An exhibit at the Jewish Museum Milwaukee tells a very personal story.
The Stitching History from the Holocaust exhibit opened last September. It is based on the fashion illustrations Hedy Strnad created in 1938.
Hedy and her husband, Paul, were Czech Jews who were trying to get out of Nazi occupied Europe. Paul’s cousin Alvin lived here in Milwaukee and it was to him the illustrations were sent in support of their U.S. visa application.
Unfortunately, like so many others, the Strnads didn’t make it out. But the illustrations had become part of the permanent collection at the Jewish Museum and last year, thanks to the costume shop at the Milwaukee Rep, the clothes Hedy Strnad had only sketched out became physical reality.
Now, thanks to UW-Milwaukee’s Digital Humanities Lab, the sketches and the story they tell about two people lost in the Holocaust will remain permanently available to the public.
Ellie Gettinger is the education director for the Jewish Museum Milwaukee and Rachel Baum is adjunct assistant professor of Jewish Studies at UW-Milwaukee. They joined Lake Effect's Bonnie North in the studio to share their experiences in putting the exhibit together and examining the artifacts.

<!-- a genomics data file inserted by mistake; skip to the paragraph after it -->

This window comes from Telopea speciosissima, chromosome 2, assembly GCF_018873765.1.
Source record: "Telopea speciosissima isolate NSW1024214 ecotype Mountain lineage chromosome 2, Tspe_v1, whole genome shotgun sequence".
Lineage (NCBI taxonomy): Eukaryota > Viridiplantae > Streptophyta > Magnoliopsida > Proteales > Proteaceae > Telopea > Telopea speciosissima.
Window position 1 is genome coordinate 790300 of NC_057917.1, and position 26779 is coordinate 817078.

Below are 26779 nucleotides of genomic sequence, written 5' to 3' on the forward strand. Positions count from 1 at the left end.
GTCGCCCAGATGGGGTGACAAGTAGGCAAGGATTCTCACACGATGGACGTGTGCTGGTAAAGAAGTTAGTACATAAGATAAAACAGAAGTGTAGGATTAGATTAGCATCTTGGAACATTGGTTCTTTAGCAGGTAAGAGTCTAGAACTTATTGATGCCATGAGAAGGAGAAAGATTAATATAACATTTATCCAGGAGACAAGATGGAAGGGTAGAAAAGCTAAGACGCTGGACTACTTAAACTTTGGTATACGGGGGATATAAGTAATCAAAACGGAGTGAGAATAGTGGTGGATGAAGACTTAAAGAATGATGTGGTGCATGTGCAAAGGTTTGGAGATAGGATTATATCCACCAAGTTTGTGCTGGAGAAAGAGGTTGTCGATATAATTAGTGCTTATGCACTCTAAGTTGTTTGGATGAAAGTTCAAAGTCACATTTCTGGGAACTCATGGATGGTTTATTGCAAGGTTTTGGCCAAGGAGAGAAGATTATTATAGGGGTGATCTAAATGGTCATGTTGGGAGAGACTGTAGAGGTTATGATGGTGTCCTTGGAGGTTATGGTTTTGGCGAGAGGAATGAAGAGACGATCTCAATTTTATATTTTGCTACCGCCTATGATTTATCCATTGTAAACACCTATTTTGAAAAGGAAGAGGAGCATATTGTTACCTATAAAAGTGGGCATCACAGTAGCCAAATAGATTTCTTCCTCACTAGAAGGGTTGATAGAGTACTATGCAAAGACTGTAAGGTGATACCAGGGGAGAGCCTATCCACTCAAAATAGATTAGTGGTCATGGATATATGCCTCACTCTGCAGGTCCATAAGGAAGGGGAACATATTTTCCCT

"The Holocaust has a big data problem in a way. There's so much information, and the question is how do you humanize that data, how do you bring it down for students so that they really understand not millions of people, but one person...?," Baum says. "And, I think that is something that the digital realm can actually help us to do."
The Stitching History from the Holocaust exhibit remains on view at the Jewish Museum Milwaukee until March 1st, and is now online at UWM’s Digital Humanities Lab.